16 June 2021
Dear Richard and Montserrat,
Originally from a 1973 meeting of finance ministers in the White House Library what is now the G7 sits to address economic problems which also frames the G20 Agenda and the 120 countries involved in their talks with actions that shape the world.
This June the G7 facing huge levels of C-19 debt and the need to fund regenerative infrastructure have addressed the offshoring of the tech giants profits and created a level basis for Corporate Tax.
As the G7 met, co-incedently ProPublica published the tax returns of thousands of wealthy Americans. For key US Barons, they estimated “true tax rates” of 0.10% for Buffett, 3.27% for Musk, and 0.98% for Bezos who, in 2011, claimed a $4,000 tax credit for his children. Adding to public ire the press reports Amazon’s 2020 European Euro 44 billion of sales generated zero tax. A 2018 study saw some 40% of overseas multinationals’ profits were in low-tax jurisdictions.
Discordant internal tax laws and intranational tax competition fuelled a situation where Tax Havens could feed on the chaos.
Havens range from tax-less islands to tax-light jurisdictions of Europe and Asia. For the tax-less islands, professional fees provided the BVI, for example, with 60% of its 2018 revenue. EU countries, such as Ireland and Cyprus, have lured investment, with low CT and additional breaks as with Ireland’s “Double Irish” which funnelled profits to subsidiary Irish Companies domiciled in such as Bermuda; an estimated 10 year saving to Google of some tens of billions of dollars. In 2019 the IMF noted “phantom” investment valued Luxembourg’s stock of foreign-direct investment at $4trn (a tenth of global value)! Winners will be the large economies where the digital behemoths do their business. The losers will be the tax-less islands, but Ireland too is to lose an estimated Euro 2 Billion + of its annual Corporation Tax take.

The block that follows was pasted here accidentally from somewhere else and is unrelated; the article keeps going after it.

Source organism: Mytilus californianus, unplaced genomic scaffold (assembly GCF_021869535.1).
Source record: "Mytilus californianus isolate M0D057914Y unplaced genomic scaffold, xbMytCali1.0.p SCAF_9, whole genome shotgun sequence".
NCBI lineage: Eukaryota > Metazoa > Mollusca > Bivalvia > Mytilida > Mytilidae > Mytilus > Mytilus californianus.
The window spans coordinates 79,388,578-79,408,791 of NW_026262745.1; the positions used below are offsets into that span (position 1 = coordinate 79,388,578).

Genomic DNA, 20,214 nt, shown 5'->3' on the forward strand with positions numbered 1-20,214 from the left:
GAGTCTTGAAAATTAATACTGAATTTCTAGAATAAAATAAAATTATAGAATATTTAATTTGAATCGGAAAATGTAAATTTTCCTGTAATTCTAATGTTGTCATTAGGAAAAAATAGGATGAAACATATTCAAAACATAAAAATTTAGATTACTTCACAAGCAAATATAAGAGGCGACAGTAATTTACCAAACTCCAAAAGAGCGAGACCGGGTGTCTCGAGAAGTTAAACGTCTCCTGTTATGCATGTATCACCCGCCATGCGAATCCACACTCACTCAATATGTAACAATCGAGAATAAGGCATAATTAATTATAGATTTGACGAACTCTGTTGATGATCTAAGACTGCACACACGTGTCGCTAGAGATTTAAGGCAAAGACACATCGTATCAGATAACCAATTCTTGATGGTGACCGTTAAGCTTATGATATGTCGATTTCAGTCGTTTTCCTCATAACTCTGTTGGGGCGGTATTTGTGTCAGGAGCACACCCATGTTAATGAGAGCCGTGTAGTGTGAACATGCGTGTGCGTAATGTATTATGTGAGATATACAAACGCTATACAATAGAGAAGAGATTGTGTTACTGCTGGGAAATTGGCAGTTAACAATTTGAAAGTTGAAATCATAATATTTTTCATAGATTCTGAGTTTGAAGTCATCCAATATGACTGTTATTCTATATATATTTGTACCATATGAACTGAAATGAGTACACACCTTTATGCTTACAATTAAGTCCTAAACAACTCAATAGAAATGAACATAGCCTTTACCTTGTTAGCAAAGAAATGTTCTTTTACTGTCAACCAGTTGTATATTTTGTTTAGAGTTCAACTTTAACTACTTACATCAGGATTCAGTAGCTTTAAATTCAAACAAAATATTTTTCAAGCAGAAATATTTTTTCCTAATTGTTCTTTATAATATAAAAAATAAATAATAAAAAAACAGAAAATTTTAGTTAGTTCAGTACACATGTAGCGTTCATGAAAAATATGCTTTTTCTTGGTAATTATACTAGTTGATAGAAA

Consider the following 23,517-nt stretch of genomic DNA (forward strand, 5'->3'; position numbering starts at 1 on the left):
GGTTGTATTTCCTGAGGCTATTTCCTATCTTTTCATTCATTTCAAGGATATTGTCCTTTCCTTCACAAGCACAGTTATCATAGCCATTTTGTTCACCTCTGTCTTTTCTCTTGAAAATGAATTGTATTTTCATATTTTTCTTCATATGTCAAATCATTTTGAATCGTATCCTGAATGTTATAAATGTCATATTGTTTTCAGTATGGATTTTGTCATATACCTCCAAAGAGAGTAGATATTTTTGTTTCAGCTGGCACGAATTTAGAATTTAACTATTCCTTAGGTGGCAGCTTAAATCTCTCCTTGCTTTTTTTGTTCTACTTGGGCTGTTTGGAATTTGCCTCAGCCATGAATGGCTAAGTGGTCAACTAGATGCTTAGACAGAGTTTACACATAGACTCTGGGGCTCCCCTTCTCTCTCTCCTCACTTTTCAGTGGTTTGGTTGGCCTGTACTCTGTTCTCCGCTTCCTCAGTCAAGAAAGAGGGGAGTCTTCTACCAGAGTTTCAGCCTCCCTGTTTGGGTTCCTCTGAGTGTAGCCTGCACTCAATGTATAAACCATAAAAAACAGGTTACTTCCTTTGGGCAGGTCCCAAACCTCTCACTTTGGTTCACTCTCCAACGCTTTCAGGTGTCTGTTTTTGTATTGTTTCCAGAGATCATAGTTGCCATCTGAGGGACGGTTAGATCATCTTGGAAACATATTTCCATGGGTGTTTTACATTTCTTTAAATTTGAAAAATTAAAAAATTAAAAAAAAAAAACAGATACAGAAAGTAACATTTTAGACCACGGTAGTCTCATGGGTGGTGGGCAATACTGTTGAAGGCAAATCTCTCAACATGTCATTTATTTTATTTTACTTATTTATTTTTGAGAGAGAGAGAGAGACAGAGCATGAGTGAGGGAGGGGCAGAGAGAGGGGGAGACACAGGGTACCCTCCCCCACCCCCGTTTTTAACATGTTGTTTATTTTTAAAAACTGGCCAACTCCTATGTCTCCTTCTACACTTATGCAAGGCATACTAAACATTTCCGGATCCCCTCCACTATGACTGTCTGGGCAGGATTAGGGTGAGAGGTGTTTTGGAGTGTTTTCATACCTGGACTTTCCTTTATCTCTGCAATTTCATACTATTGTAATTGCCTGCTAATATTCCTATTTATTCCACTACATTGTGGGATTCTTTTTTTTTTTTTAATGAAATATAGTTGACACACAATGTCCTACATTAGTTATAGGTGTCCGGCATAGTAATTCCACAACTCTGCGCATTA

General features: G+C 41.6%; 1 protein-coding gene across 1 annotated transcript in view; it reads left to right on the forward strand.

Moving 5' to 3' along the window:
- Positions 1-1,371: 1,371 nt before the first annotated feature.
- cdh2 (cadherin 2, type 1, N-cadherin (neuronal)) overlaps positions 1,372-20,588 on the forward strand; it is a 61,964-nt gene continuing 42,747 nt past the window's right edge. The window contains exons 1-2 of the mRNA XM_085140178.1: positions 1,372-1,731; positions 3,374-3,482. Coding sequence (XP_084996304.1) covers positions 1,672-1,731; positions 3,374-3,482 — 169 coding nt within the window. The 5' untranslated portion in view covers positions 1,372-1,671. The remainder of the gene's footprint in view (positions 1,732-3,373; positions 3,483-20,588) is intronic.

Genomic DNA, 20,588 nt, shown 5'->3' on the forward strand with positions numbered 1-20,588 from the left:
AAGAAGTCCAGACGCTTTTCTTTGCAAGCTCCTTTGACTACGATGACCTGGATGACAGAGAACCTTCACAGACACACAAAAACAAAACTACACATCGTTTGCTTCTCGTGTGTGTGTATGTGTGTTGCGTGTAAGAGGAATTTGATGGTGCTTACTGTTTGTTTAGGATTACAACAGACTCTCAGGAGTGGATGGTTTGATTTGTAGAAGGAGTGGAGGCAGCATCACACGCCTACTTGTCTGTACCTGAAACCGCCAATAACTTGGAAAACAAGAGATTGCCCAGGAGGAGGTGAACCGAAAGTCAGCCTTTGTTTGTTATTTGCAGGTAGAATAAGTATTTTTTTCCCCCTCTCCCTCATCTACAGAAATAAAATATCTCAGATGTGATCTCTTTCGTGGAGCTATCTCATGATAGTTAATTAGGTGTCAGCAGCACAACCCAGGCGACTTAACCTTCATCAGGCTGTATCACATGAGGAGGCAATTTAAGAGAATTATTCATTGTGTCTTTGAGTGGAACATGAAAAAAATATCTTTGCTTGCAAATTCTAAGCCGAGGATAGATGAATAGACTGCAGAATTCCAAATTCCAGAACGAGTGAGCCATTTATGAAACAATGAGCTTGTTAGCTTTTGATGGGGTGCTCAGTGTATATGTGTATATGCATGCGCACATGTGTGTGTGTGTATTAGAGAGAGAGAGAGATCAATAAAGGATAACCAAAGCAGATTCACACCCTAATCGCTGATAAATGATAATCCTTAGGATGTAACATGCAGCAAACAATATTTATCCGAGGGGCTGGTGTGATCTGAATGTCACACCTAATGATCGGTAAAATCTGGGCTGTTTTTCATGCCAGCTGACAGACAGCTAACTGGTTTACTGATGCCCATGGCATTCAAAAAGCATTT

For Yellen, a “global minimum tax would…..ensure fairness for the……working people in the U.S. and around the world.” In May Germany’s finance minister predicted a “revolution” in global tax rules.
The G7 announced two Pillars of action. The first that the largest and most profitable multinationals are to pay tax in the countries of operation and not just where ‘headquartered’. The second being a 15% global minimum corporation tax. The G20 is to agree a final legislative draft in July.
Going forward taxpayers will demand transparent accountability both corporately and personally. In Wisconsin, all the state personal tax returns are publicly available as are those in Sweden, Norway and Finland. Expect more jurisdictions to follow.
Nations will rigorously address tax avoidance. The US House Democrats have just announced Anti-Trust bills and related anti-conflict of interest legislation. A difficult process but international tax laws will change with inevitable wider reporting of those with such as Foundations and Trusts.
The tax havens golden era is over and make sure that arrangements are not caught up in their demise. The change will be relentless.
All the Best